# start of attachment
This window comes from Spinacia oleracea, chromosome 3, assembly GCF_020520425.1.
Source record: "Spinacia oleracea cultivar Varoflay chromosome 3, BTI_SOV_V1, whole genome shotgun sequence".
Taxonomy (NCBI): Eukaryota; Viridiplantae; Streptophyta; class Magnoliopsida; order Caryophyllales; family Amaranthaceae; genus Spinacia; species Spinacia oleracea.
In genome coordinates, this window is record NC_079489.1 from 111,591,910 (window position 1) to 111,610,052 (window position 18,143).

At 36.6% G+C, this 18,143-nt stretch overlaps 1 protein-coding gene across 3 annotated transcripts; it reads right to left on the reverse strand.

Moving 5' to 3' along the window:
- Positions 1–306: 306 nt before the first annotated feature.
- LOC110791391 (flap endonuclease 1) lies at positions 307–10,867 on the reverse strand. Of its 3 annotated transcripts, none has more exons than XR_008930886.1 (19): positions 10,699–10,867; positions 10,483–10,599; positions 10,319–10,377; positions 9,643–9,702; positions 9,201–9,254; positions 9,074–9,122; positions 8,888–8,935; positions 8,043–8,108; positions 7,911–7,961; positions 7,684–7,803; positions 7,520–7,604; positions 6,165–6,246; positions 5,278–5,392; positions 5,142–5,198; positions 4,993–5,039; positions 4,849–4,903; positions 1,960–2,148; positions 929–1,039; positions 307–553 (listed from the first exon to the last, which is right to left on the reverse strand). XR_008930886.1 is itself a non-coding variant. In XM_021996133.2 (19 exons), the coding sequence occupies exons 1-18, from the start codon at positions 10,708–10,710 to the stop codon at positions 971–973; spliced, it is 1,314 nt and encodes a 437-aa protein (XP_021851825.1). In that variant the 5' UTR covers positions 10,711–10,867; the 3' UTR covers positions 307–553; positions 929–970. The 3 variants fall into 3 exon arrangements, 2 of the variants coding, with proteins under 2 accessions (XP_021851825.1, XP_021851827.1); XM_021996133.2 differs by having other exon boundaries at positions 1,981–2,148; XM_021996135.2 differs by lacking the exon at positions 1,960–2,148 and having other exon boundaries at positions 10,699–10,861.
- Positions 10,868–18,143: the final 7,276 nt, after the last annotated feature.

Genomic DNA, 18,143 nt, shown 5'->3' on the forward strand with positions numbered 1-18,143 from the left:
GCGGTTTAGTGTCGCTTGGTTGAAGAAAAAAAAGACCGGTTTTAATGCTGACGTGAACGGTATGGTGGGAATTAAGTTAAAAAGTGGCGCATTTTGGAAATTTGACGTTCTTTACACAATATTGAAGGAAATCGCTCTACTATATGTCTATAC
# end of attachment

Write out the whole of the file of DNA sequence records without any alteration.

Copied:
This window comes from Spinacia oleracea, chromosome 3, assembly GCF_020520425.1.
Source record: "Spinacia oleracea cultivar Varoflay chromosome 3, BTI_SOV_V1, whole genome shotgun sequence".
Taxonomy (NCBI): Eukaryota; Viridiplantae; Streptophyta; class Magnoliopsida; order Caryophyllales; family Amaranthaceae; genus Spinacia; species Spinacia oleracea.
In genome coordinates, this window is record NC_079489.1 from 111,591,910 (window position 1) to 111,610,052 (window position 18,143).

At 36.6% G+C, this 18,143-nt stretch overlaps 1 protein-coding gene across 3 annotated transcripts; it reads right to left on the reverse strand.

Moving 5' to 3' along the window:
- Positions 1–306: 306 nt before the first annotated feature.
- LOC110791391 (flap endonuclease 1) lies at positions 307–10,867 on the reverse strand. Of its 3 annotated transcripts, none has more exons than XR_008930886.1 (19): positions 10,699–10,867; positions 10,483–10,599; positions 10,319–10,377; positions 9,643–9,702; positions 9,201–9,254; positions 9,074–9,122; positions 8,888–8,935; positions 8,043–8,108; positions 7,911–7,961; positions 7,684–7,803; positions 7,520–7,604; positions 6,165–6,246; positions 5,278–5,392; positions 5,142–5,198; positions 4,993–5,039; positions 4,849–4,903; positions 1,960–2,148; positions 929–1,039; positions 307–553 (listed from the first exon to the last, which is right to left on the reverse strand). XR_008930886.1 is itself a non-coding variant. In XM_021996133.2 (19 exons), the coding sequence occupies exons 1-18, from the start codon at positions 10,708–10,710 to the stop codon at positions 971–973; spliced, it is 1,314 nt and encodes a 437-aa protein (XP_021851825.1). In that variant the 5' UTR covers positions 10,711–10,867; the 3' UTR covers positions 307–553; positions 929–970. The 3 variants fall into 3 exon arrangements, 2 of the variants coding, with proteins under 2 accessions (XP_021851825.1, XP_021851827.1); XM_021996133.2 differs by having other exon boundaries at positions 1,981–2,148; XM_021996135.2 differs by lacking the exon at positions 1,960–2,148 and having other exon boundaries at positions 10,699–10,861.
- Positions 10,868–18,143: the final 7,276 nt, after the last annotated feature.

Genomic DNA, 18,143 nt, shown 5'->3' on the forward strand with positions numbered 1-18,143 from the left:
GCGGTTTAGTGTCGCTTGGTTGAAGAAAAAAAAGACCGGTTTTAATGCTGACGTGAACGGTATGGTGGGAATTAAGTTAAAAAGTGGCGCATTTTGGAAATTTGACGTTCTTTACACAATATTGAAGGAAATCGCTCTACTATATGTCTATAC